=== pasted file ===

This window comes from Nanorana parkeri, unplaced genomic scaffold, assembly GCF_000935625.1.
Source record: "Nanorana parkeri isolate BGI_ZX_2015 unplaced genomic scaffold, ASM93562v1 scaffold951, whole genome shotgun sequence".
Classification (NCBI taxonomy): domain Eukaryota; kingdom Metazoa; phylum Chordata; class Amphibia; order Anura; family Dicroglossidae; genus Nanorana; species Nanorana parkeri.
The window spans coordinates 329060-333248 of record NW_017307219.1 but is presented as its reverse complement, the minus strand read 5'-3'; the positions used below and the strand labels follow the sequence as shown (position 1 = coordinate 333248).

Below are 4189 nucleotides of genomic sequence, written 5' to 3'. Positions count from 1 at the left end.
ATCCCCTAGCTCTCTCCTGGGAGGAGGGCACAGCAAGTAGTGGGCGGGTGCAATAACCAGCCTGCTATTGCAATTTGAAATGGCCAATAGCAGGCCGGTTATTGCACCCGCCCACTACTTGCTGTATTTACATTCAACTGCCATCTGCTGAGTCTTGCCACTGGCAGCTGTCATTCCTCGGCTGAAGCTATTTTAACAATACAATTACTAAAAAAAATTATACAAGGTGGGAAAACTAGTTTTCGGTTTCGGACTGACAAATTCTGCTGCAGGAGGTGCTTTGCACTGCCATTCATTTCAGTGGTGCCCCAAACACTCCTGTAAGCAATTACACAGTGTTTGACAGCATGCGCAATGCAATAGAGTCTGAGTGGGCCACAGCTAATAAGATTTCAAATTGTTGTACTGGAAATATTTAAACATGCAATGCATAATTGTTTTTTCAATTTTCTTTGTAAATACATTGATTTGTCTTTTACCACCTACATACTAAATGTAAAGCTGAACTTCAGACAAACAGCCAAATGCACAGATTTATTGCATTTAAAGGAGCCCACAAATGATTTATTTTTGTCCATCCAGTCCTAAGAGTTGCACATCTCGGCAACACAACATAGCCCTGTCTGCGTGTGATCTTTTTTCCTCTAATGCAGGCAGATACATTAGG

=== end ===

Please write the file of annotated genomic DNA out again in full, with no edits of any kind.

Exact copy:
This window comes from Nanorana parkeri, unplaced genomic scaffold, assembly GCF_000935625.1.
Source record: "Nanorana parkeri isolate BGI_ZX_2015 unplaced genomic scaffold, ASM93562v1 scaffold951, whole genome shotgun sequence".
Classification (NCBI taxonomy): domain Eukaryota; kingdom Metazoa; phylum Chordata; class Amphibia; order Anura; family Dicroglossidae; genus Nanorana; species Nanorana parkeri.
The window spans coordinates 329060-333248 of record NW_017307219.1 but is presented as its reverse complement, the minus strand read 5'-3'; the positions used below and the strand labels follow the sequence as shown (position 1 = coordinate 333248).

Below are 4189 nucleotides of genomic sequence, written 5' to 3'. Positions count from 1 at the left end.
ATCCCCTAGCTCTCTCCTGGGAGGAGGGCACAGCAAGTAGTGGGCGGGTGCAATAACCAGCCTGCTATTGCAATTTGAAATGGCCAATAGCAGGCCGGTTATTGCACCCGCCCACTACTTGCTGTATTTACATTCAACTGCCATCTGCTGAGTCTTGCCACTGGCAGCTGTCATTCCTCGGCTGAAGCTATTTTAACAATACAATTACTAAAAAAAATTATACAAGGTGGGAAAACTAGTTTTCGGTTTCGGACTGACAAATTCTGCTGCAGGAGGTGCTTTGCACTGCCATTCATTTCAGTGGTGCCCCAAACACTCCTGTAAGCAATTACACAGTGTTTGACAGCATGCGCAATGCAATAGAGTCTGAGTGGGCCACAGCTAATAAGATTTCAAATTGTTGTACTGGAAATATTTAAACATGCAATGCATAATTGTTTTTTCAATTTTCTTTGTAAATACATTGATTTGTCTTTTACCACCTACATACTAAATGTAAAGCTGAACTTCAGACAAACAGCCAAATGCACAGATTTATTGCATTTAAAGGAGCCCACAAATGATTTATTTTTGTCCATCCAGTCCTAAGAGTTGCACATCTCGGCAACACAACATAGCCCTGTCTGCGTGTGATCTTTTTTCCTCTAATGCAGGCAGATACATTAGG